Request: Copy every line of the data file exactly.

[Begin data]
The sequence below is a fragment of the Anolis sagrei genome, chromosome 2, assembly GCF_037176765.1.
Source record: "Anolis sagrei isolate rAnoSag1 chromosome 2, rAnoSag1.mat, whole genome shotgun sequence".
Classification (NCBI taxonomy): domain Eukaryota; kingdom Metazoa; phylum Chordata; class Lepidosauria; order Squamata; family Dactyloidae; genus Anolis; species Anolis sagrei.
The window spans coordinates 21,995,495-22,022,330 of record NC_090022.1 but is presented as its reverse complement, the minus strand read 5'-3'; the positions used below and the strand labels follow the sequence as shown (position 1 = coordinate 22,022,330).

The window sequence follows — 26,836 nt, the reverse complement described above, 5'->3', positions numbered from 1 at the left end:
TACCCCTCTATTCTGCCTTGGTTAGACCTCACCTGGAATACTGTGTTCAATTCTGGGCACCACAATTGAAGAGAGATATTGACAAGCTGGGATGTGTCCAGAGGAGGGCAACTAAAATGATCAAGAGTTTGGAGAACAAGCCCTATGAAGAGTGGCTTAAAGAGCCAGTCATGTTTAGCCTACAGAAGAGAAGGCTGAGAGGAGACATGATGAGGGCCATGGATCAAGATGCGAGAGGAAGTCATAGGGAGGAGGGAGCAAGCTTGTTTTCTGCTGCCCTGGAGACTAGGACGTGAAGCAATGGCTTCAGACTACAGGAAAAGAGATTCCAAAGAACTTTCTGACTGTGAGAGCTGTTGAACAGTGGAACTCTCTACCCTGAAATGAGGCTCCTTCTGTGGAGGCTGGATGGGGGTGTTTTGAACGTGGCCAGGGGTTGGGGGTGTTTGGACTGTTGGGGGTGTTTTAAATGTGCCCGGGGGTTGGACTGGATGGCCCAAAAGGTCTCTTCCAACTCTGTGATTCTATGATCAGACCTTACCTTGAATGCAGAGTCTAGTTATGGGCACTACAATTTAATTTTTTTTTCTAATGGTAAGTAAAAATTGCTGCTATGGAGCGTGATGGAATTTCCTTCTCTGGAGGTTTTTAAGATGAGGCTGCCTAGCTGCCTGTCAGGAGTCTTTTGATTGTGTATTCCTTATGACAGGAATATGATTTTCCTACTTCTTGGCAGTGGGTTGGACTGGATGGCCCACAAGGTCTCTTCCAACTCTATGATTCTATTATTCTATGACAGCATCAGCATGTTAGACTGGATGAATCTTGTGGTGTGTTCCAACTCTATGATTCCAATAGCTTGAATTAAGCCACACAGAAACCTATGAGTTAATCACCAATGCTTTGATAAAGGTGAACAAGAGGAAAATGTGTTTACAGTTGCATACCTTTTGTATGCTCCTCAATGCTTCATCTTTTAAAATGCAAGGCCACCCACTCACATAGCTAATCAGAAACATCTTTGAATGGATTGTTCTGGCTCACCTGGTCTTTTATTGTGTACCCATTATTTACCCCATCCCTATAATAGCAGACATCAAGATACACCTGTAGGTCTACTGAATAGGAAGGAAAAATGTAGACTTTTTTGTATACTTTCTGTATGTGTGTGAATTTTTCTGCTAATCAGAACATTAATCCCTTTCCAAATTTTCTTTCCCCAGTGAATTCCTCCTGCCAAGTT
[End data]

The sequence below is a fragment of the Anolis sagrei genome, chromosome 2, assembly GCF_037176765.1.
Source record: "Anolis sagrei isolate rAnoSag1 chromosome 2, rAnoSag1.mat, whole genome shotgun sequence".
Classification (NCBI taxonomy): domain Eukaryota; kingdom Metazoa; phylum Chordata; class Lepidosauria; order Squamata; family Dactyloidae; genus Anolis; species Anolis sagrei.
The window spans coordinates 21,995,495-22,022,330 of record NC_090022.1 but is presented as its reverse complement, the minus strand read 5'-3'; the positions used below and the strand labels follow the sequence as shown (position 1 = coordinate 22,022,330).

The window sequence follows — 26,836 nt, the reverse complement described above, 5'->3', positions numbered from 1 at the left end:
TACCCCTCTATTCTGCCTTGGTTAGACCTCACCTGGAATACTGTGTTCAATTCTGGGCACCACAATTGAAGAGAGATATTGACAAGCTGGGATGTGTCCAGAGGAGGGCAACTAAAATGATCAAGAGTTTGGAGAACAAGCCCTATGAAGAGTGGCTTAAAGAGCCAGTCATGTTTAGCCTACAGAAGAGAAGGCTGAGAGGAGACATGATGAGGGCCATGGATCAAGATGCGAGAGGAAGTCATAGGGAGGAGGGAGCAAGCTTGTTTTCTGCTGCCCTGGAGACTAGGACGTGAAGCAATGGCTTCAGACTACAGGAAAAGAGATTCCAAAGAACTTTCTGACTGTGAGAGCTGTTGAACAGTGGAACTCTCTACCCTGAAATGAGGCTCCTTCTGTGGAGGCTGGATGGGGGTGTTTTGAACGTGGCCAGGGGTTGGGGGTGTTTGGACTGTTGGGGGTGTTTTAAATGTGCCCGGGGGTTGGACTGGATGGCCCAAAAGGTCTCTTCCAACTCTGTGATTCTATGATCAGACCTTACCTTGAATGCAGAGTCTAGTTATGGGCACTACAATTTAATTTTTTTTTCTAATGGTAAGTAAAAATTGCTGCTATGGAGCGTGATGGAATTTCCTTCTCTGGAGGTTTTTAAGATGAGGCTGCCTAGCTGCCTGTCAGGAGTCTTTTGATTGTGTATTCCTTATGACAGGAATATGATTTTCCTACTTCTTGGCAGTGGGTTGGACTGGATGGCCCACAAGGTCTCTTCCAACTCTATGATTCTATTATTCTATGACAGCATCAGCATGTTAGACTGGATGAATCTTGTGGTGTGTTCCAACTCTATGATTCCAATAGCTTGAATTAAGCCACACAGAAACCTATGAGTTAATCACCAATGCTTTGATAAAGGTGAACAAGAGGAAAATGTGTTTACAGTTGCATACCTTTTGTATGCTCCTCAATGCTTCATCTTTTAAAATGCAAGGCCACCCACTCACATAGCTAATCAGAAACATCTTTGAATGGATTGTTCTGGCTCACCTGGTCTTTTATTGTGTACCCATTATTTACCCCATCCCTATAATAGCAGACATCAAGATACACCTGTAGGTCTACTGAATAGGAAGGAAAAATGTAGACTTTTTTGTATACTTTCTGTATGTGTGTGAATTTTTCTGCTAATCAGAACATTAATCCCTTTCCAAATTTTCTTTCCCCAGTGAATTCCTCCTGCCAAGTT